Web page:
“Boom in council ‘stealth’ taxes for waste removal and funeral services”

“Families have been hit by a huge rise in local “stealth” taxes over the past decade as councils introduce garden and bulky waste removal charges and raise the cost of funeral services, pest control and even public lavatories.

Analysis by The Times of council accounts shows that revenue from environmental, regulatory and planning charges has increased by almost 50 per cent to £2.3 billion since 2009.

Last year, revenue from these charges increased by more than two and a half times the rate of inflation as councils scrambled to raise cash after ten years of austerity. This means every home in England is now paying an average of more than £100 a year in council charges on top of their average council tax bill of £1,671.”

Source: Times (pay wall)

A quarter of Devon’s children live in poverty says Devon County Council

It’s what people voted for when they voted Conservative for continued austerity.

“A quarter of Devon’s children are living in poverty once housing costs taken into account.

More than 35,000 children in Devon are living in poverty once housing costs are taken into account, councillors have heard.

A Children’s Services Self-Assessment went before Devon County Council’s Children’s Scrutiny Committee last Monday which provided an up-to-date evaluation of the needs of children and families in Devon.

The report outlined how 14 per cent of the local authority’s children are living in poverty (before housing costs), but that rises to 25 per cent (after housing costs) are taking into account.

More than 10 per cent of children are entitled to free school meals, the report added, and also says that 41,000 households in the county are affected by fuel poverty.

Cllr Rob Hannaford, chairman of the Children’s Scrutiny Committee, said that the figures were shocking and in many areas, including Devon, growing up in poverty is not the exception but the rule.

Commenting on the report after the meeting, he said: “These local figures for child poverty in Devon are truly shocking, and it’s completely unacceptable and wrong in 2019, in one of the richest countries in the world, that we are still dealing with this most basic of issues affecting so many children.

“Large numbers of people seem to just wrongly assume that because we live a beautiful part of the country, that we don’t experience the same serious social problems that other areas do. These new figures again show in stark reality that this is just not the case, and much of our poverty and hardship is hidden by the affluence that some others have.”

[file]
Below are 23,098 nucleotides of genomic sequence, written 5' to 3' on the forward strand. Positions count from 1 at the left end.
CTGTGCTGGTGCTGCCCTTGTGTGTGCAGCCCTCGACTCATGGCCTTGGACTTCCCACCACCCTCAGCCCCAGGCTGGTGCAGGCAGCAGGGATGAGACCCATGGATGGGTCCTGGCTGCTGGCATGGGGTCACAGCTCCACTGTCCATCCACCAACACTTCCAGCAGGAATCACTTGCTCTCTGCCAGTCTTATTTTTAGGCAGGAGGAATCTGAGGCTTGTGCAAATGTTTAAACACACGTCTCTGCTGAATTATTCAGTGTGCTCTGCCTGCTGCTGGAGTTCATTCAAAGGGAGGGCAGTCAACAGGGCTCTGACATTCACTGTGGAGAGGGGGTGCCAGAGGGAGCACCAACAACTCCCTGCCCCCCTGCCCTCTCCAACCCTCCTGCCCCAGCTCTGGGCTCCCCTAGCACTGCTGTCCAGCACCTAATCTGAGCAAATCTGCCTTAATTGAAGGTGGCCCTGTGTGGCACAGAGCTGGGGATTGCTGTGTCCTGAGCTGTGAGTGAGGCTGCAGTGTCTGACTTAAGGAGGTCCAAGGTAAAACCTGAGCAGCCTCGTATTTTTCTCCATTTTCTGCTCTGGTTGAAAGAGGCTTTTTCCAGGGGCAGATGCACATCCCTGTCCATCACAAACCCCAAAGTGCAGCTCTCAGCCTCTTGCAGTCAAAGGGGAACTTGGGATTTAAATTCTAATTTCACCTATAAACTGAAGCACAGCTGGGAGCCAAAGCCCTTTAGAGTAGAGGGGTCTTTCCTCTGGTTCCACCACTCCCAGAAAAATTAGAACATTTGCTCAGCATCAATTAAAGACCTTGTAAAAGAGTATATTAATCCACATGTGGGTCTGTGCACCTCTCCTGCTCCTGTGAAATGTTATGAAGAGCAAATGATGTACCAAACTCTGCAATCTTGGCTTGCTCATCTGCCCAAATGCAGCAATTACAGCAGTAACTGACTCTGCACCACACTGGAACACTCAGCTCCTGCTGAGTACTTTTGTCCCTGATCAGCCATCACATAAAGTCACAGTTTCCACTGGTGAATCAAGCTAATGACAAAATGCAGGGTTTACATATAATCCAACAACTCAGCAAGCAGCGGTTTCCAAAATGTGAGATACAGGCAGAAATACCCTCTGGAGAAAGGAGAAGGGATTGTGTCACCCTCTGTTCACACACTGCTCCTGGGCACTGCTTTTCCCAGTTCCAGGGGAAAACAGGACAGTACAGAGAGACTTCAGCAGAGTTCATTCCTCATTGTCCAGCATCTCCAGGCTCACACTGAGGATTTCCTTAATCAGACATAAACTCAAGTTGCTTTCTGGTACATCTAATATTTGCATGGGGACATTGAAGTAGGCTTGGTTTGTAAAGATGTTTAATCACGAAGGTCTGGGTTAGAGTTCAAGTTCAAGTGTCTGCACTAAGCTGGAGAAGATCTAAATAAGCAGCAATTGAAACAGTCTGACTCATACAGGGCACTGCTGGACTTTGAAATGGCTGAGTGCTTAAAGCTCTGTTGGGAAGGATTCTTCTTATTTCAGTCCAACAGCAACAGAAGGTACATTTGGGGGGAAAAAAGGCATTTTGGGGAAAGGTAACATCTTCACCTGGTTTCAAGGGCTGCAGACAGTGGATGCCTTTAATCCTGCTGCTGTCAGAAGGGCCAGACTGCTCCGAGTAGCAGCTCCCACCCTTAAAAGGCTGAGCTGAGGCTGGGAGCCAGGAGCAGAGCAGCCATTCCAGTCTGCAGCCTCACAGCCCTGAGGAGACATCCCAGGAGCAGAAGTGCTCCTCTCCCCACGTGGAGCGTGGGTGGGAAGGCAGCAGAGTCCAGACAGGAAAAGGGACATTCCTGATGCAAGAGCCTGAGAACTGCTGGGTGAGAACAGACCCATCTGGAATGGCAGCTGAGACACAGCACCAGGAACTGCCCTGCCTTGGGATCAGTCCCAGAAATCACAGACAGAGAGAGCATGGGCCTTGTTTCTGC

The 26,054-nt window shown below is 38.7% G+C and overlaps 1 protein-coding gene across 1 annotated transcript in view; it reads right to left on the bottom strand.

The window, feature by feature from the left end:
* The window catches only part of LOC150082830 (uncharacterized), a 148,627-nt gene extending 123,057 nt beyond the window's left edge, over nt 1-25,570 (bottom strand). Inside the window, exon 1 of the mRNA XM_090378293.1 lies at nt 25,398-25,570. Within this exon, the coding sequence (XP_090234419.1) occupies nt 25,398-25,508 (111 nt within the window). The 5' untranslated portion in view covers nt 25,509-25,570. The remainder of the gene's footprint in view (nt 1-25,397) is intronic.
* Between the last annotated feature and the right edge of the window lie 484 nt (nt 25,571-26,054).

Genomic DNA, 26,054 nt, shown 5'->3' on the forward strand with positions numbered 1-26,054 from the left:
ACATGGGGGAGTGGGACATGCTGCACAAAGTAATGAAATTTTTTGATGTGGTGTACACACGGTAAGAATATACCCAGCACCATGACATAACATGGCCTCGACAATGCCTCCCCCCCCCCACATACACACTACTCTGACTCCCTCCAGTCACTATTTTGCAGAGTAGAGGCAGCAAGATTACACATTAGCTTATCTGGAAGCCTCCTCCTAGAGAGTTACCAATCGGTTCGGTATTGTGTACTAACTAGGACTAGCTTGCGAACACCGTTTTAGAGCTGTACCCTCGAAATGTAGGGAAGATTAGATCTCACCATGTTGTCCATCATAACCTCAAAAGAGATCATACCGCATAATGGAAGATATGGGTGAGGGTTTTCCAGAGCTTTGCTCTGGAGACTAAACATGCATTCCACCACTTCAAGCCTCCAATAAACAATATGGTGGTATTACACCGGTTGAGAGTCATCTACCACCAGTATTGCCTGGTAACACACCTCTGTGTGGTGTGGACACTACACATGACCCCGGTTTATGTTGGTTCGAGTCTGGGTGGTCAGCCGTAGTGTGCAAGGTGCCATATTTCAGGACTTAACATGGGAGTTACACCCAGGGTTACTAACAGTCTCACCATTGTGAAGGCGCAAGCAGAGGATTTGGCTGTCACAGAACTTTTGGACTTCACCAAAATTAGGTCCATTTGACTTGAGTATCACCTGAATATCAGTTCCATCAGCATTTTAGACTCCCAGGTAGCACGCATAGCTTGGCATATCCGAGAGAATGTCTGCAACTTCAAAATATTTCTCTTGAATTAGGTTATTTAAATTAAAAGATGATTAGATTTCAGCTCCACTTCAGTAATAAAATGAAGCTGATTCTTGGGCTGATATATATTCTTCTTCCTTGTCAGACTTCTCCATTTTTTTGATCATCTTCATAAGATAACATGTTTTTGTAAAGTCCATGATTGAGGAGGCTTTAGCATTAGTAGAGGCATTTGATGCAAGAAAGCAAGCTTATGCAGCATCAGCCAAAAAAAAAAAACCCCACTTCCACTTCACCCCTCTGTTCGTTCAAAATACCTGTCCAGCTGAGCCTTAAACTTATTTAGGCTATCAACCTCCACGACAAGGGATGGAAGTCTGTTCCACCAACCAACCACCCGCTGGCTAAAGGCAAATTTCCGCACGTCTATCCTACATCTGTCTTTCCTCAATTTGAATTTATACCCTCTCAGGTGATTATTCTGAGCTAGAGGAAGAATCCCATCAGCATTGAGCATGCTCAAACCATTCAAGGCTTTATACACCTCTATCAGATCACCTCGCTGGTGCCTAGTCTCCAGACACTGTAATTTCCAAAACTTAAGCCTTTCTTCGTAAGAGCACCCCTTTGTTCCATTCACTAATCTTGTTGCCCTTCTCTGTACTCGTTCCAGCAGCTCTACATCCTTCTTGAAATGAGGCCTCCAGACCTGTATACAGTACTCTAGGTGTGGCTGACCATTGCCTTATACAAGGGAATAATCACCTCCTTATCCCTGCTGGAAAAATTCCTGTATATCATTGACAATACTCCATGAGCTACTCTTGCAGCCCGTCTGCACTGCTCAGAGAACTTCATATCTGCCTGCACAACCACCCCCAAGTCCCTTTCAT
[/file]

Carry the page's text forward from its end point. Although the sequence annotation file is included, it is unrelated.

Cllr Hannaford added: “Thousands more families across Devon, are living on the cusp of the poverty line. One unexpected setback – like redundancy or illness – could push them into the poverty trap.

“Overall there are more than four million children in the UK growing up in poverty. The situation is getting worse, with the number set to rise to five million by 2020. And those poverty rates have risen for every type of working family – lone-parent or couple families, families with full and part-time employment and families with different numbers of adults in work. This is the first time in two decades this has happened, and incredibly it is happening at a time of rising employment, and these figures in Devon are in line with these trends.

“But the evidence is clear – poverty can make existing vulnerabilities worse. Growing up in poverty puts at risk the building blocks of a good childhood – secure relationships, a decent home, having friends and fun, and an inspiring education.

“A child is said to be living in poverty when they are living in a family with an income below 60 per cent of the UK’s average after adjusting for family size. So it’s just not acceptable that some people still seem to trot out the same old tired response that no one is really in poverty these days, and it’s like Victorian times or the 1930s, such as when children didn’t have shoes on their feet.

“My grandparents were brought up in near slum conditions, and at times they also did not have proper shoes, and went hungry, are we really seriously saying that we want to inflict all this misery and hardship on children today?”

He continued: “Clearly the biggest driver for children’s poverty nationally and locally is the profound lack of social, affordable, decent housing. The figures are stark. 120,000 children in England are living in temporary accommodation. There are also 90,000 children living in families who are ‘sofa-surfing’. And of course this accommodation is usually terrible.

What is poverty in the UK?

“B&Bs where sometimes the bathroom is shared and there is nowhere to cook. Places where vulnerable adults can be living on the same corridor. Office block conversions – individual flats the size of a parking space, where families live and sleep in the same single room. And even converted shipping containers – cramped and airless – hot in the summer, freezing in the winter. This is a reality that shames the whole nation.

“Rising living costs, low wages and cuts to benefits are creating a perfect storm in which more children are falling into the poverty trap. Shockingly, two thirds of children living in poverty have at least one parent in work. Many families are struggling to cope with the rising cost of living. The prices of essentials like food and fuel are going up and this hits Britain’s poorest families hardest. We know that parents are skipping meals so they can afford to feed their children, and in winter many families are forced to make the impossible choice of feeding their children or heating their homes.